Do you need to take things slow for a while, maybe life off the grid? I don’t blame you. Perhaps the stress of your everyday life has caught up with your strength, and it seems like you can no longer handle the pressure. Taking a break isn’t bad, my friend. But taking a break without coffee can’t really be considered taking a break.
If you’re a coffee drinker, you probably already know that a fast-paced life can be slowed down by drinking a shot of espresso or a warm cup of joe. If you aren’t a coffee lover, then I assure you, after this article, you’ll be out checking the top-rated nespresso makers: reviewed by CoffeChannel—that’s how effective this article is at proving you need coffee during your unplugging sessions.
Coffee as a Stress Handler
Researchers from Portugal, Brazil, and the United States found that though coffee is recognized to wake someone’s neurons up or make one alert, caffeine can also help one handle stress better. The experiments were conducted with mice as test subjects, and they found that the mice who were exposed to caffeine could handle sudden and stressful situations better than those who weren’t exposed to caffeine.
Wouldn’t that be favorable to you? You’re not a mouse, of course, but the experiment has a considerable potential for us, humans, too. After all, unlike mice, we undergo much stress compared to cold baths, being deprived of water and food, sharing space with other beings, and having our houses (cages for the mice) tilted at a 45-degree angle. Undoubtedly, we undergo so many other things than those stressful situations. And if there’s a chance we could handle those taxing and frustrating circumstances better with coffee, then why not include coffee during our unplugging sessions? Trying won’t make us lose anything anyway. In fact, we might even gain something more exciting.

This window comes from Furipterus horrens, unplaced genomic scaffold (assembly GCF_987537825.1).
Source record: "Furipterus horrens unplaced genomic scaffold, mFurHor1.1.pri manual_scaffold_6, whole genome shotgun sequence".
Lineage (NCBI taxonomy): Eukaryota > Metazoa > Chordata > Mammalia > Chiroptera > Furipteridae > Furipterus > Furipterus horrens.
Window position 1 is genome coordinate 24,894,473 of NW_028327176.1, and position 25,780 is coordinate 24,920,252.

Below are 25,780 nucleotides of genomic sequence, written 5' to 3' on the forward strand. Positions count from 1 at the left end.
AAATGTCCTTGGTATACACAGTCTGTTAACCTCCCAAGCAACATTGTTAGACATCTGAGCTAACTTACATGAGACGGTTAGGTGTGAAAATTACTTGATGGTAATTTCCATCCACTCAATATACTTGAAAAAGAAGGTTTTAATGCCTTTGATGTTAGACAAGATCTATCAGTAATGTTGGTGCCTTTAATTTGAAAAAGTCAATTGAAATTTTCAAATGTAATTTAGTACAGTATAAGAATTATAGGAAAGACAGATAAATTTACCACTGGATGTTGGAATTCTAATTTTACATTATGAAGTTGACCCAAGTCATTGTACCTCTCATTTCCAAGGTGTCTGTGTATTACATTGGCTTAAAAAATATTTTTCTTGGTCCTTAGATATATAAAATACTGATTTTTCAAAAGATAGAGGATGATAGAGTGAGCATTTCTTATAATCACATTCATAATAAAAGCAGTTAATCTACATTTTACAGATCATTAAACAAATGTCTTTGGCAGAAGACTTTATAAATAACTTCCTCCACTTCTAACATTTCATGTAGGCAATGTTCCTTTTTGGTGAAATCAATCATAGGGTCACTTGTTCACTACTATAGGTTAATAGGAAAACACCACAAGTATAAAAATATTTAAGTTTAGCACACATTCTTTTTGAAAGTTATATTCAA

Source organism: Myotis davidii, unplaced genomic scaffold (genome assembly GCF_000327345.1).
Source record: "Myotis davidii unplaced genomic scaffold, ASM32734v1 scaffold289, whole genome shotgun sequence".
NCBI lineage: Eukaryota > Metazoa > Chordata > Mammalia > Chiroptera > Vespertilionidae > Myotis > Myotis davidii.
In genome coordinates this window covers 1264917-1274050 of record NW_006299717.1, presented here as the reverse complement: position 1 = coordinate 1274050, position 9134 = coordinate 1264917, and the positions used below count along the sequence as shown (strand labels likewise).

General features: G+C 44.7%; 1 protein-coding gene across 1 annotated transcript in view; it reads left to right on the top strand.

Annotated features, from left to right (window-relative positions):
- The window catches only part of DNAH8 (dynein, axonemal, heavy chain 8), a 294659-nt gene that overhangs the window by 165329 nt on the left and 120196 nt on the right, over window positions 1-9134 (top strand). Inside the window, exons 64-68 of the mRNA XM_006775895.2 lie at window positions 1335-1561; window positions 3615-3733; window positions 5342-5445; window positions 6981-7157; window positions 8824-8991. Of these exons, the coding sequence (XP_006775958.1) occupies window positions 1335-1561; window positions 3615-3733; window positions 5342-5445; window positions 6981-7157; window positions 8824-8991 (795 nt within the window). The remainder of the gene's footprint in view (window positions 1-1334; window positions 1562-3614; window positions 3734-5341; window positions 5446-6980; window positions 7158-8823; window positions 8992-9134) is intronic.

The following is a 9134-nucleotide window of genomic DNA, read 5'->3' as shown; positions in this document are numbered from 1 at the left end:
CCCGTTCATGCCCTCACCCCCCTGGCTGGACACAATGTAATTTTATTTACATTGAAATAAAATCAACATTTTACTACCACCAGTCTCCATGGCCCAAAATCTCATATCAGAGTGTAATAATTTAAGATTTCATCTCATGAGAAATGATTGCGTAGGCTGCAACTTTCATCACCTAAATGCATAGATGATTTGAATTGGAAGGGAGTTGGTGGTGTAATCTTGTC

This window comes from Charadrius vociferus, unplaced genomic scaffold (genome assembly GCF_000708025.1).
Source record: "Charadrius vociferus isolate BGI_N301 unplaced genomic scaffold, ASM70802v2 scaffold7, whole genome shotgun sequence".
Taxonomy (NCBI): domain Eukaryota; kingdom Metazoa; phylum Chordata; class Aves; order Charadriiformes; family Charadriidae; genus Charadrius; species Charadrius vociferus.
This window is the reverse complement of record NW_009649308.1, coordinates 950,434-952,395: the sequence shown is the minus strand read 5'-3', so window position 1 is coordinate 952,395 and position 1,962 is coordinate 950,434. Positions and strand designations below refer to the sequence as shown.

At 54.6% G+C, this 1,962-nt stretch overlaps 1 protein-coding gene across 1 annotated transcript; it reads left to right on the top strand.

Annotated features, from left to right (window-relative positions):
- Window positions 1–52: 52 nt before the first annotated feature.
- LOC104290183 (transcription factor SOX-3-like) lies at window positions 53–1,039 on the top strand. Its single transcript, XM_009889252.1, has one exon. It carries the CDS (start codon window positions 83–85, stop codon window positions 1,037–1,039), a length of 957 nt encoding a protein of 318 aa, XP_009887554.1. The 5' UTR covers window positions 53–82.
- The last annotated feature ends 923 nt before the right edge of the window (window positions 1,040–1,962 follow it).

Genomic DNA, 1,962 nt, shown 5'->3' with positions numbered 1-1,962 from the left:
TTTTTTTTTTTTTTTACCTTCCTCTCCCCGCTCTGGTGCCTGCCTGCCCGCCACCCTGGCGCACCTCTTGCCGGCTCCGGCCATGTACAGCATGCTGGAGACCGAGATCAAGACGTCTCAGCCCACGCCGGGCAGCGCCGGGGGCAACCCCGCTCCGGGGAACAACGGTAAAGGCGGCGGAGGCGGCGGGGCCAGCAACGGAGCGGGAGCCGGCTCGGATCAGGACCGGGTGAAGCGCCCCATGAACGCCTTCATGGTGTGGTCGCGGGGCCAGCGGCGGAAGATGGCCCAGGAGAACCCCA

Now, you might be asking what’s up with coffee that it can be a stress handler. Coffee has caffeine which blocks adenosine receptors from turning on the brain’s sleep processes. Caffeine is also in charge of preventing these receptors from reacting to and causing a stress response. That would mean you’ll have a better mood and better responses to negative occurrences.
Coffee as a Mood Booster
A 10-year study of more than 50,000 older women discovered that those who consumed 2-3 cups of coffee every day had a 15% lower risk of depression than those who drank only 1 cup or less for a week. In fact, drinkers who consumed 4 cups or more had a 20% reduced risk.
This is because caffeine can help bring out dopamine into a person’s prefrontal cortex. This section of the brain is responsible for mood regulation. And dopamine is a neurotransmitter that makes us feel good and more confident. This neurotransmitter is even accountable for our feelings of happiness, motivation, self-fulfillment, and love. Caffeine can also help stock up dopamine in the amygdala, another portion of the brain in charge of monitoring our anxiety levels.
Apparently, caffeine is an excellent unplugging partner. You need it to de-stress, take things slow, and be ready for the next days in your life. However, here’s a bit of warning: don’t drink more than 400 mg of coffee (four cups) per day since that’s no longer advisable. Drinking more than that can cause stomach problems and other health issues.